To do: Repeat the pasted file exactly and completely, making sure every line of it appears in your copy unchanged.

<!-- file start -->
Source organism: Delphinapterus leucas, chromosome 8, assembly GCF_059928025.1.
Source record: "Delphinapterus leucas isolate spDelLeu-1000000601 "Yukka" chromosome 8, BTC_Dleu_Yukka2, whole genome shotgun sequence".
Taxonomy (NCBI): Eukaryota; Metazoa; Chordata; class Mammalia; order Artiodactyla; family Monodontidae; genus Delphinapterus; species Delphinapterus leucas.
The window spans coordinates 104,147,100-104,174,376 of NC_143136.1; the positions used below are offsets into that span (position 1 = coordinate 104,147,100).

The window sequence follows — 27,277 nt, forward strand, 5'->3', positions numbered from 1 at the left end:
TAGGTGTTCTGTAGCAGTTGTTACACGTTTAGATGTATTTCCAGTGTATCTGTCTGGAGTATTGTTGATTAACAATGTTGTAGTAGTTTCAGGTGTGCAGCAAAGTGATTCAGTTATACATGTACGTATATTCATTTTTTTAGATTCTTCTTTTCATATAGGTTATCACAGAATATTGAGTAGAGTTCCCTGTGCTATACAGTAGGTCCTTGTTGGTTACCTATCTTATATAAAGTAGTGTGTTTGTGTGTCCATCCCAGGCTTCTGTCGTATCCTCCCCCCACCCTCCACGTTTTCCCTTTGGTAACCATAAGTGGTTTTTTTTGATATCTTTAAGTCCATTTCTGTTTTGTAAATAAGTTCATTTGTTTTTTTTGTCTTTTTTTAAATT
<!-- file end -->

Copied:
Source organism: Delphinapterus leucas, chromosome 8, assembly GCF_059928025.1.
Source record: "Delphinapterus leucas isolate spDelLeu-1000000601 "Yukka" chromosome 8, BTC_Dleu_Yukka2, whole genome shotgun sequence".
Taxonomy (NCBI): Eukaryota; Metazoa; Chordata; class Mammalia; order Artiodactyla; family Monodontidae; genus Delphinapterus; species Delphinapterus leucas.
The window spans coordinates 104,147,100-104,174,376 of NC_143136.1; the positions used below are offsets into that span (position 1 = coordinate 104,147,100).

The window sequence follows — 27,277 nt, forward strand, 5'->3', positions numbered from 1 at the left end:
TAGGTGTTCTGTAGCAGTTGTTACACGTTTAGATGTATTTCCAGTGTATCTGTCTGGAGTATTGTTGATTAACAATGTTGTAGTAGTTTCAGGTGTGCAGCAAAGTGATTCAGTTATACATGTACGTATATTCATTTTTTTAGATTCTTCTTTTCATATAGGTTATCACAGAATATTGAGTAGAGTTCCCTGTGCTATACAGTAGGTCCTTGTTGGTTACCTATCTTATATAAAGTAGTGTGTTTGTGTGTCCATCCCAGGCTTCTGTCGTATCCTCCCCCCACCCTCCACGTTTTCCCTTTGGTAACCATAAGTGGTTTTTTTTGATATCTTTAAGTCCATTTCTGTTTTGTAAATAAGTTCATTTGTTTTTTTTGTCTTTTTTTAAATT